During the American Heart Association Scientific Sessions, there were great sessions. It was really a struggle to make an overview of all the nurses and allied professional sessions in a short blog; they were just all very interesting and informative. But I summarized the topics that were for me the most interesting during the Sessions.
Adherence to medication use
Dr. Todd Ruppar (@ToddRuppar) presented the importance of the use of behavior prompt for cardiac patients to remember medication intake. Dr. Ellis presented one of the new examples of these behavioral prompt: the printable pillboxes with the possibility to connect to a mobile app (InterACT Pillbox).
Dr. Rhonda Copper-deHoff suggested that pharmacogenetic testing could be a piece of the adherence puzzle in cardiac patients and Dr. Anton Vehovec (@antonvehovec) points out that medication adherence mediate the relationship between memory and emergency room visits and hospitalization. He stated that we should test interventions that aim to improve memory and look at the effect this has on medication adherence.
2. Technology use
Dr. Maria Liljeroos’ (@MartorMaria) research showed that telemonitoring is feasible to implement, but that we have to remember that it is still a challenge to include older cardiac patients.
Dr. Megan Reading gave a talk on technology use in patients with atrial fibrillation. In her research, they found that being asymptomatic was the main reason for not using technology. Also traveling and simply forgetting to use the technology were important reasons for not using it.
Dr. Mary Dolansky found in her research that the current evaluation of technology used to measure self-care behaviors, such as activity monitors, is insufficient. Future research should be focused on evaluating technologies for measuring and use in self-care in cardiac patients.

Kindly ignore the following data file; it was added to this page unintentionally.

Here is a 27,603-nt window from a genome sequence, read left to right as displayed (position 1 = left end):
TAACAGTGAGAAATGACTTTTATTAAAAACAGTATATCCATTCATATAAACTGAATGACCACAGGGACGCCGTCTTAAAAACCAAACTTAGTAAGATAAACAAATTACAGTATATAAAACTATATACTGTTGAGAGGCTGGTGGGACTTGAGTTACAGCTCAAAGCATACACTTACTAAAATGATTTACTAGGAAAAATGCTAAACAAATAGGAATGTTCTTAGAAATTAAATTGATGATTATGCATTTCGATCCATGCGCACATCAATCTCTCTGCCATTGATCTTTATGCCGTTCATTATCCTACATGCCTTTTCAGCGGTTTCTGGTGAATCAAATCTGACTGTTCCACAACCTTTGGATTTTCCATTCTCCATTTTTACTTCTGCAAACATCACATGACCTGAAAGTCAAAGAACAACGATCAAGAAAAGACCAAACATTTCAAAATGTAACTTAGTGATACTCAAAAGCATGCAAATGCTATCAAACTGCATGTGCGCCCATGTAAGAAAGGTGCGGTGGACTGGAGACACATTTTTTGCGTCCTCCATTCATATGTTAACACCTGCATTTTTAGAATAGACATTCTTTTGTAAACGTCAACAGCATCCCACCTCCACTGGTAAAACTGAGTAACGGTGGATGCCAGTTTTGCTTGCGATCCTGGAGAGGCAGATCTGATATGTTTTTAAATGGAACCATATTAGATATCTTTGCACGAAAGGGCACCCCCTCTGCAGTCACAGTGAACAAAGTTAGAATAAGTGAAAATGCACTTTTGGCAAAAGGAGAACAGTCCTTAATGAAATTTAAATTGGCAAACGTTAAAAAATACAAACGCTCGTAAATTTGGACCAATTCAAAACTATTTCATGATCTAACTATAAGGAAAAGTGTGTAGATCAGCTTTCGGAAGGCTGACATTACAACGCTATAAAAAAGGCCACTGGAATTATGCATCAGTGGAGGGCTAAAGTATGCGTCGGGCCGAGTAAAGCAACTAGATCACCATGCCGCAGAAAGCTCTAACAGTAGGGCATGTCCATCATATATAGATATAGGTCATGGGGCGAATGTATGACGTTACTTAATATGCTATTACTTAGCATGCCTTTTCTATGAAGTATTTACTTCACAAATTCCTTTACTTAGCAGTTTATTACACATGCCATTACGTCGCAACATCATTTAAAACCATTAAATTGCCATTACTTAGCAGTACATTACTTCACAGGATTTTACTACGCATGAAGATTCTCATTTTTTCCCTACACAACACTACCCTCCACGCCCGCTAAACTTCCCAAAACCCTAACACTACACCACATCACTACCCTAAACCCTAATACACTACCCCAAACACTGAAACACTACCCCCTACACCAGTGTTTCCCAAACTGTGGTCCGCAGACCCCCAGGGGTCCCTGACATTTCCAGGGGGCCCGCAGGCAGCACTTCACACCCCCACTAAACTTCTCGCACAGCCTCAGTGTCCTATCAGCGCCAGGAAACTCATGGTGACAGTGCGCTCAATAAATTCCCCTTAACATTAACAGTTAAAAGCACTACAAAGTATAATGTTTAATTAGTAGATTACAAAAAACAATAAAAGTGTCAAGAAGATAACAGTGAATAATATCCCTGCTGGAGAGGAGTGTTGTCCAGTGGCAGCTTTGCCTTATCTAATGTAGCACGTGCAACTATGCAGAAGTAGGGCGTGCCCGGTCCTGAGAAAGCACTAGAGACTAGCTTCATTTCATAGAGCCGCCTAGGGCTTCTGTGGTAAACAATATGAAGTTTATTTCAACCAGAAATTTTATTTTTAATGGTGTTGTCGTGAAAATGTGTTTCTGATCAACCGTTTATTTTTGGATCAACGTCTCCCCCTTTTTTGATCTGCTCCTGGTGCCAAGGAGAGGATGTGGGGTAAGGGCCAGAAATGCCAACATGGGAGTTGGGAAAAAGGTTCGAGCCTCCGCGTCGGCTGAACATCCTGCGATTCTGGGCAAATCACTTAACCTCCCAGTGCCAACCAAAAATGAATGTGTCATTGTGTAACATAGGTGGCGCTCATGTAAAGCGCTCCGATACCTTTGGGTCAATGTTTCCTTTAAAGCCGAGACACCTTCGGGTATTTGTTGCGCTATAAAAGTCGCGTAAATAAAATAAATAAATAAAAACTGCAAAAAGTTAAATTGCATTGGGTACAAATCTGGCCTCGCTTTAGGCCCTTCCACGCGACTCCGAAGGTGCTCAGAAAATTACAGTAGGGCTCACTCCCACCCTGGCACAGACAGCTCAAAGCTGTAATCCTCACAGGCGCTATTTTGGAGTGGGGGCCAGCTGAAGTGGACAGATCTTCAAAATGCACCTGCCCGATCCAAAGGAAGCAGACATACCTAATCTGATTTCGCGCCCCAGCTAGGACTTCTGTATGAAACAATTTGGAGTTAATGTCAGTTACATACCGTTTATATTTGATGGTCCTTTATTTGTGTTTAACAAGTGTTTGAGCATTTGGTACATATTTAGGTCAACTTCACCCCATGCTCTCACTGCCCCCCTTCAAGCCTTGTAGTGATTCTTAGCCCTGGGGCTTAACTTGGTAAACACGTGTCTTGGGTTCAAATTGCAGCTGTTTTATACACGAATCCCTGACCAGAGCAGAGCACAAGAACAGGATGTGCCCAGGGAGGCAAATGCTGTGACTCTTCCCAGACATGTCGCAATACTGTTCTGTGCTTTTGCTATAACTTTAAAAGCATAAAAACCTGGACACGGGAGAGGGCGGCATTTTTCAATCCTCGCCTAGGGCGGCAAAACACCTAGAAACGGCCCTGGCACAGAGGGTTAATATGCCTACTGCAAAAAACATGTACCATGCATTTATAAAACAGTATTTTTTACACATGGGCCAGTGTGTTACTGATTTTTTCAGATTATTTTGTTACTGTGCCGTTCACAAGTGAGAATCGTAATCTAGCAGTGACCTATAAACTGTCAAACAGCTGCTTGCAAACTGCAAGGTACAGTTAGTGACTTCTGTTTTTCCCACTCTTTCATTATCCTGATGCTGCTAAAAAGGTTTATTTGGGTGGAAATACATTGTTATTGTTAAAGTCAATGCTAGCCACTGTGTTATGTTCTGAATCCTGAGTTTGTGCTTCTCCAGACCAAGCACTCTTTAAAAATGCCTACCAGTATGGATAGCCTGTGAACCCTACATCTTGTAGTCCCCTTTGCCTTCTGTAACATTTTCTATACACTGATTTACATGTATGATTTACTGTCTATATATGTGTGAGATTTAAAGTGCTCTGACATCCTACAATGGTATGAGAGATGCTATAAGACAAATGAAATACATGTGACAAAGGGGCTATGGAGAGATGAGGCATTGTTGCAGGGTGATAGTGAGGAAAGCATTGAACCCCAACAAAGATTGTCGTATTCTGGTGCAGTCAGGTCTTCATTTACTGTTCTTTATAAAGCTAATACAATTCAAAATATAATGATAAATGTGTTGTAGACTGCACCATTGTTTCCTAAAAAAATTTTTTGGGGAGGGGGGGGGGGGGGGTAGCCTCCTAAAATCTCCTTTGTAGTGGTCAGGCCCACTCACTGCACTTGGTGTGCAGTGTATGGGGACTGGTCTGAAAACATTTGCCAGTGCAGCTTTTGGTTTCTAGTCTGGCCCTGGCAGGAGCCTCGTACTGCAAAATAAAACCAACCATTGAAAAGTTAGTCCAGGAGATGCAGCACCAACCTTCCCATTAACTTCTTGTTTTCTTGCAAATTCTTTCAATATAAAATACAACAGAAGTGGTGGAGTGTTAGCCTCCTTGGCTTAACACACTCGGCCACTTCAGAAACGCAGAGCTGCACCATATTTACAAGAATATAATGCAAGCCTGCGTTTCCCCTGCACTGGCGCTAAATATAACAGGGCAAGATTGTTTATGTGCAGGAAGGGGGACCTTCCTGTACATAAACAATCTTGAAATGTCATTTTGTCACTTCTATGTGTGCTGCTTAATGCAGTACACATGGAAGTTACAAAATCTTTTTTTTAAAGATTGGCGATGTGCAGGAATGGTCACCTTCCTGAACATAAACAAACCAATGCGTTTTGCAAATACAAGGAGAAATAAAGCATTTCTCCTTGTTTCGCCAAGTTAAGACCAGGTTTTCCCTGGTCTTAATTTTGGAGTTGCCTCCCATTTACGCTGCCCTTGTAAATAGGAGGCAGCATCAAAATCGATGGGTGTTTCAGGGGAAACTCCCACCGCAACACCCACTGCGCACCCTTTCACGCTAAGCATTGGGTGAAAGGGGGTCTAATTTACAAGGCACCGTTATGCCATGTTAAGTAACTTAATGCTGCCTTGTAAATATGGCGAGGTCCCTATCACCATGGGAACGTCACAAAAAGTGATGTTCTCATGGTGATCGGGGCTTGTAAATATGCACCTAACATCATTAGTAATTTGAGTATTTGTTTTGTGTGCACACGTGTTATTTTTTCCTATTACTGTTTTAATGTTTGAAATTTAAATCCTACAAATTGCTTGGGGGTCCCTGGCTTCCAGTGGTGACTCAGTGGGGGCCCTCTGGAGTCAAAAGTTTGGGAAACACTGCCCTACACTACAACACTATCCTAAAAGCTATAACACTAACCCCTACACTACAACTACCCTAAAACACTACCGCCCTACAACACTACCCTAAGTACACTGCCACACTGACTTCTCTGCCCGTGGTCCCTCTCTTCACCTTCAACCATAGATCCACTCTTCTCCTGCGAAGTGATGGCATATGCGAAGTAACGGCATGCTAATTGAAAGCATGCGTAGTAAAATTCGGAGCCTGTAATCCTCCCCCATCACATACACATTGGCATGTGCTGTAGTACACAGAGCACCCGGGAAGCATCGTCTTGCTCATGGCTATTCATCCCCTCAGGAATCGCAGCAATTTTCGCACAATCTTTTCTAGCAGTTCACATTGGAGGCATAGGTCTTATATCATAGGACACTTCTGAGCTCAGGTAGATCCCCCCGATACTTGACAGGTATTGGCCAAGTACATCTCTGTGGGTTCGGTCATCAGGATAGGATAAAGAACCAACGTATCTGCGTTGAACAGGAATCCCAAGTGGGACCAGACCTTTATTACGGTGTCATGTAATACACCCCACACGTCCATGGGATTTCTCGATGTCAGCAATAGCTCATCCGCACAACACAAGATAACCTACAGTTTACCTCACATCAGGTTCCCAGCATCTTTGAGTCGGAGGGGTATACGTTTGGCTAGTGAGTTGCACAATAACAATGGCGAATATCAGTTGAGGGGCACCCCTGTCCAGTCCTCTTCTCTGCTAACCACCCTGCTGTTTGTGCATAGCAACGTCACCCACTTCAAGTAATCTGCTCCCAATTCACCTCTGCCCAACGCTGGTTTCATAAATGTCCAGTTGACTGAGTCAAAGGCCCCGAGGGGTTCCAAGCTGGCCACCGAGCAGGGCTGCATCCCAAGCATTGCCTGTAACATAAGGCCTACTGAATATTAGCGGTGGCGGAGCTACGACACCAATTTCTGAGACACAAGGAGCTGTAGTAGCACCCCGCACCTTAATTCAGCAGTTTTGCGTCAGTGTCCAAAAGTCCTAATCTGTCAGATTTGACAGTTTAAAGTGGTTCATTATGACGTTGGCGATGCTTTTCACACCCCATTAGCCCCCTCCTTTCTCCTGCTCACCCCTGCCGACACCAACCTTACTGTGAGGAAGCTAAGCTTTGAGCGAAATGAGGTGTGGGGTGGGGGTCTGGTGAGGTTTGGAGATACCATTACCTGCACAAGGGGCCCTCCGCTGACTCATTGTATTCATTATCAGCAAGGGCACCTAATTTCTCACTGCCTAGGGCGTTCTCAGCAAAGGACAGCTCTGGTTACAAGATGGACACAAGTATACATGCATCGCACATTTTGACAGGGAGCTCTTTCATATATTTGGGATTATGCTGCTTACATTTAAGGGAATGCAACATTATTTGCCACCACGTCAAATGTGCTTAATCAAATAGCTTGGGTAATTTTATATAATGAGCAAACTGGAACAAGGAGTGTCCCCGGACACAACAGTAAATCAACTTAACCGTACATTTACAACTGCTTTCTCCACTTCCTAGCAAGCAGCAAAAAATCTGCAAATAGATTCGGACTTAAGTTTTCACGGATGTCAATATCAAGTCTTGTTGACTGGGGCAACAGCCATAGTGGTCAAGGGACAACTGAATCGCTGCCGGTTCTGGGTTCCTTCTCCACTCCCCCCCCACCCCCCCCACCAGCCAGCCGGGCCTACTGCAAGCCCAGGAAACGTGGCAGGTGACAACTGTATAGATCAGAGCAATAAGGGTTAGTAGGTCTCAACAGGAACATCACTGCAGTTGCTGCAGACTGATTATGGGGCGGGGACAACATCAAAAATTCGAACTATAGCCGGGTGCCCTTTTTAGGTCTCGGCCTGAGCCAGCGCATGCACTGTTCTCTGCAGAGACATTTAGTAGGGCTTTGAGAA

3. Palliative care/end of life in cardiac patients
A quote of Isaac Asimov, which Dr. Lisa Kitko used in her presentation, presents the importance of palliative care in cardiac patients:
She further stated that we should remember that 67% of all patients with an LVAD have 5 or more comorbidities.
Dr. Lorraine Evangelista brings up in her presentation the importance of optimal palliative care in the beginning of the heart failure trajectory. She also presented a poster of Lisa Hjelmfors on the importance of communication about the heart failure prognosis in the US and Europe. And although most nurses think they have knowledge on prognosis and the communication with the patients, around 70% would like further education about this topic.
Dr. Dougherty gave a talk about technology advances create complex decision making for patients, family and providers. Health care professionals need to have conversations and discussions about device management at end of life.
Dr. Loreena Hill (@HillLoreena) and Dr. Donna Fitzsimons (@FitzsimonsDonna) stated that there is a paradigm shift regarding when deactivation should be discussed and who is responsible in long overdue if end of life care for patients with an ICD is to improve.